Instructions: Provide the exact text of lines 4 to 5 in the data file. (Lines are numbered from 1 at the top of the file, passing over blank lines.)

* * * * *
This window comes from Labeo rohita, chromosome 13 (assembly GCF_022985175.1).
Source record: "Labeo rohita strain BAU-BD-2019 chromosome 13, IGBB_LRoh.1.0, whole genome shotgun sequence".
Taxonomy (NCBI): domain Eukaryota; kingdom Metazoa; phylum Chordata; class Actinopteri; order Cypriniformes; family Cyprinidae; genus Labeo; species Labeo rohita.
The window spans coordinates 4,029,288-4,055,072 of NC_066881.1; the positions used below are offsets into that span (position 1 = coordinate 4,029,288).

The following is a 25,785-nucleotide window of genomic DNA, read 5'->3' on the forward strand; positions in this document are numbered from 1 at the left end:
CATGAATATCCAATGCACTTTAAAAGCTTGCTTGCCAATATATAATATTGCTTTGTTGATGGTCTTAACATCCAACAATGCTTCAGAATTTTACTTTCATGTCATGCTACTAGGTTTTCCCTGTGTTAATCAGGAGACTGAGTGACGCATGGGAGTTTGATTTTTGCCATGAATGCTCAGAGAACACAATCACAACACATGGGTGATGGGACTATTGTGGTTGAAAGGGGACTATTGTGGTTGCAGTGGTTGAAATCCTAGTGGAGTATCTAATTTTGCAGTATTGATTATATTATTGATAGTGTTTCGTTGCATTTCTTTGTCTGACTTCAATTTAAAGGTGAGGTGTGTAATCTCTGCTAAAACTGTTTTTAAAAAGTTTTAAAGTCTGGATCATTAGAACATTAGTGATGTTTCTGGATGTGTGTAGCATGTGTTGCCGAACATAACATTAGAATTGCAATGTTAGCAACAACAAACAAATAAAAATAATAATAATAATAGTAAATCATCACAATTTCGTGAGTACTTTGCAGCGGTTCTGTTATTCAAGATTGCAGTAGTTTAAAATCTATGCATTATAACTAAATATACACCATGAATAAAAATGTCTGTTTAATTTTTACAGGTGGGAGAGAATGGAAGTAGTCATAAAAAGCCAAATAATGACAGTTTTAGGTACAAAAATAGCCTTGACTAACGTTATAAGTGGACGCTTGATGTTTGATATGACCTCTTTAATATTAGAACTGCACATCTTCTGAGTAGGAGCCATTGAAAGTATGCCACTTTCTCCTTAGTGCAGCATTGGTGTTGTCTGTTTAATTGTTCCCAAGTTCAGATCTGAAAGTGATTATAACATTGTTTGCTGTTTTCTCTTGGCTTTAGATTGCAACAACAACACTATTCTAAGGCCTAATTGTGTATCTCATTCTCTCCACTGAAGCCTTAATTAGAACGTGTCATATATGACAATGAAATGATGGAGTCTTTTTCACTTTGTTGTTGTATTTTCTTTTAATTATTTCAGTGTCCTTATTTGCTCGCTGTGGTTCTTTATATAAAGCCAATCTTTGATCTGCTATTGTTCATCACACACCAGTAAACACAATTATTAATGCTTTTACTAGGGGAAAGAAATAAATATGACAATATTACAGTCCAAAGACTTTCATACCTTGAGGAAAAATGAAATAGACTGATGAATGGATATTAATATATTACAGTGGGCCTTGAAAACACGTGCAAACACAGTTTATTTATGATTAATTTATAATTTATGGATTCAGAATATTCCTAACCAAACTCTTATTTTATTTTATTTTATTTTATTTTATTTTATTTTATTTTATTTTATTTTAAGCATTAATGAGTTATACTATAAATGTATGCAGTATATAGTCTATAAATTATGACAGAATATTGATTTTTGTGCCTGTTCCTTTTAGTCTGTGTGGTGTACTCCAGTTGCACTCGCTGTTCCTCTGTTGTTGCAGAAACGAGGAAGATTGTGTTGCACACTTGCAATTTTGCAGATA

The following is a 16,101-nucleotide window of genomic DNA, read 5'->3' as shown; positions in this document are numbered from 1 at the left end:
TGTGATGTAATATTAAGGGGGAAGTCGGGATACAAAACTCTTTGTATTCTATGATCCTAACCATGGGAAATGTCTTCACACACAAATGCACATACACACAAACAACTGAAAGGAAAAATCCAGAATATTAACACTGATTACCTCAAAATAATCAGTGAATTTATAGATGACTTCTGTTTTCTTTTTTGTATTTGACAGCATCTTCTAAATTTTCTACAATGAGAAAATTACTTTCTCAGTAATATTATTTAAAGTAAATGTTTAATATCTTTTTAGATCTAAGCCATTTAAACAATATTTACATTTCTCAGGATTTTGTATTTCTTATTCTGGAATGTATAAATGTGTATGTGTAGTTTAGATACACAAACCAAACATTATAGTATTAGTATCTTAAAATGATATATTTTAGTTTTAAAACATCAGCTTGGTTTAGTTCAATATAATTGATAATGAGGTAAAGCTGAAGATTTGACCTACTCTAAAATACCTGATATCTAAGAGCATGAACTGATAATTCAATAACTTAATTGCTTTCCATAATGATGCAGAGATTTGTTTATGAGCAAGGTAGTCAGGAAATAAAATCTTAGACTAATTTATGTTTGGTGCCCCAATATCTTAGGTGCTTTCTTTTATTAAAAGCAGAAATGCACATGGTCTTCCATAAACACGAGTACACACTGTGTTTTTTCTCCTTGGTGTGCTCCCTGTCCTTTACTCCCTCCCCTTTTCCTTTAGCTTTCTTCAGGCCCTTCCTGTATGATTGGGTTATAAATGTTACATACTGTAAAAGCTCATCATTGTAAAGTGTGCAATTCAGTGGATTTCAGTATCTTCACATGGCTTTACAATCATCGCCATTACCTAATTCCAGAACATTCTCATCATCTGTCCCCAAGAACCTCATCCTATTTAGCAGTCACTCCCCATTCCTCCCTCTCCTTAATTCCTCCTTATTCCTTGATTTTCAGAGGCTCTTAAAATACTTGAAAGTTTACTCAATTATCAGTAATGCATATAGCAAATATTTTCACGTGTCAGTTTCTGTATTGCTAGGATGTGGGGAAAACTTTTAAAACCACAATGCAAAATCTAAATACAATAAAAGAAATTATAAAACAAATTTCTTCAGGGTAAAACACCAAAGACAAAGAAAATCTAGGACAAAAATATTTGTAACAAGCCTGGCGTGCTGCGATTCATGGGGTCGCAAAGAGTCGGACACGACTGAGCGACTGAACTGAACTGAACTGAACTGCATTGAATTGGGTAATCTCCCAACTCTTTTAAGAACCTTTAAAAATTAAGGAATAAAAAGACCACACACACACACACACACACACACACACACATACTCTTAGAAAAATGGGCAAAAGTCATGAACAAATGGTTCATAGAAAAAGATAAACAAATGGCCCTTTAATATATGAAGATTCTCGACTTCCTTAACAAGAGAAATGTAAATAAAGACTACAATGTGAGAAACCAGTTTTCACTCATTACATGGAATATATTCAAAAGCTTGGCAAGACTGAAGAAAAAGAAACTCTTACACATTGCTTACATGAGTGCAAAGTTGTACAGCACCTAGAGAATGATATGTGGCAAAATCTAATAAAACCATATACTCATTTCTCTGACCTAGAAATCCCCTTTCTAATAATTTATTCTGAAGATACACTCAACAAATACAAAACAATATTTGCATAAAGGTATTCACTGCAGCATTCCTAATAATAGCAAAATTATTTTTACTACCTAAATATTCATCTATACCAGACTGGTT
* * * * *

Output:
The window spans coordinates 4,029,288-4,055,072 of NC_066881.1; the positions used below are offsets into that span (position 1 = coordinate 4,029,288).

The following is a 25,785-nucleotide window of genomic DNA, read 5'->3' on the forward strand; positions in this document are numbered from 1 at the left end: